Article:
Very little compares to the joys of adopting your first pet. There is the excitement of choosing your new companion, but also the fun of bringing your new pet home. However, there is a lot to learn for a first-time pet owner. Here is what you need to know before you get your new pet.

Pick Your Pet

One of the deciding factors on which pet to get is to determine if anyone in your household has allergies. If someone already has them, they may be more prone to developing animal-based allergies, so make sure you go to a doctor and get tested.

You also need to consider the size of your home for your potential pet. If you live in a small apartment, with little or no green space in the surrounding area, a dog may not have the quality of life it deserves. That does not mean you should abandon your quest for a pet. Instead, focus on things that do well in more confined spaces such as cats, fish, birds or reptiles. Do your research and make sure you can commit to the lifestyle your pet needs. Dogs need lots of exercise, and birds need cages cleaned twice daily. 

Prep Your Home

Different animals need various needs to feel at home in their new environment. For instance, cats need litter boxes, whereas dogs will need waste removal bags or a scoop to remove waste. As many choose not to declaw their cats these days, it’s a good idea to have a scratching post and plenty of toys to keep them from becoming destructive to furniture or curtains. Animals may require a bit of space when first adjusting to their new homes, so don’t crowd them. You may want to be around them all the time, but they need some time to themselves. Get the cleaning materials you’ll need before you need them.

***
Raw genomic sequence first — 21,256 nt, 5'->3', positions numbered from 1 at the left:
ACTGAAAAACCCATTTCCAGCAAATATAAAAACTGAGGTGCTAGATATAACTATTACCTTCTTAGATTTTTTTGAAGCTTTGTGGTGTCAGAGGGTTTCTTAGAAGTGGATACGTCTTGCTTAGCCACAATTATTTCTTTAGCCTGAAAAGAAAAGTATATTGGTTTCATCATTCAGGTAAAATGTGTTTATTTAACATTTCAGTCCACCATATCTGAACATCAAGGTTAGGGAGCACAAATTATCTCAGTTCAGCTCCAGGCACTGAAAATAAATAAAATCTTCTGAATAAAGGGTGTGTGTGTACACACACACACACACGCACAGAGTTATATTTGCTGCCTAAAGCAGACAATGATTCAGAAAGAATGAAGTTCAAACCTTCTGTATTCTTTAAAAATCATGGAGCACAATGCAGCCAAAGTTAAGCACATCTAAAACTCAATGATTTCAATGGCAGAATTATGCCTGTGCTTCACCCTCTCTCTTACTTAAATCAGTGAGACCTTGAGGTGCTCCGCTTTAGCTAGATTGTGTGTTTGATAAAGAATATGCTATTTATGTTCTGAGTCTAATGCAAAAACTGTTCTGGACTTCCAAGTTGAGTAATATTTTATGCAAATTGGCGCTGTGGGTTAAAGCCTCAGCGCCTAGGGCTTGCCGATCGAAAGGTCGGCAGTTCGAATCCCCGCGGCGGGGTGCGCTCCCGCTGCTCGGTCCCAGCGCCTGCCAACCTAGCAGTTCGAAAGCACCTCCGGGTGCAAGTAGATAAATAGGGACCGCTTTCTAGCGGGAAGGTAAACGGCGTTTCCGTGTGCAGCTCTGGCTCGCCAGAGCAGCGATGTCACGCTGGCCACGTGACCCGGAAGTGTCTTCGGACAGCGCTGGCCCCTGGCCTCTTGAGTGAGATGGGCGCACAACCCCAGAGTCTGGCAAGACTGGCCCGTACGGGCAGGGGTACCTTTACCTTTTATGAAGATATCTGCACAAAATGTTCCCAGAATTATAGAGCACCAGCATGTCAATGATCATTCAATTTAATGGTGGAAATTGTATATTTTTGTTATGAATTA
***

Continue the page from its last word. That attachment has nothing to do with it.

Dogs, especially puppies, will require chew toys, so get several. Your couch and chair legs will thank you. Have a space for your animal to sleep like a crate or a bed specific to them. You may want to sleep with them, but they may need a bit of space to feel safe, especially at first. No matter what animal you choose, make sure to remove hazards such as chemicals and electrical wires from their reach.

Bond Together

Your new pet may be hesitant around you at first, and that’s not only OK, but also normal. They may need help acclimating to their new home, especially if you’ve adopted an older animal. By keeping their diet the same, and providing a predictable routine for your new pet, you can quickly build trust and help them adjust. Consistency for every breed is a must. A vet should examine all animals soon after you bring them home. Feeding and grooming your companion are two excellent ways to bond. Again, don’t force yourself on them. If they need space, let them have it. Try using their toys to coax them into having playtime if you are really struggling.

Addiction Recovery Companion

Pets make excellent companions, bring joy to our lives and can also help us when we find ourselves going through rough periods. Addiction recovery takes a heavy toll on the body, mind and spirit. Stress may induce relapse, so it’s a good idea to keep those stress levels as low as possible.

Pets can help restore us. They actively reduce our stress and release oxytocin in our brains, which helps us to feel good physically and emotionally. Pets calm us, help us relax, and can lower our blood pressure. They teach us responsibility, and they don’t judge us, no matter what. When combined with therapy, pets can help us all down the road of recovery.

There are many wonderful aspects of being a pet owner. They give us love, teach us to have fun and provide the sort of companionship many of us want. Yet, we want to be just as good of owners as they are pets. Prepare your home properly, get them checked regularly by the vet, and spend time with them. They will become a treasured friend.

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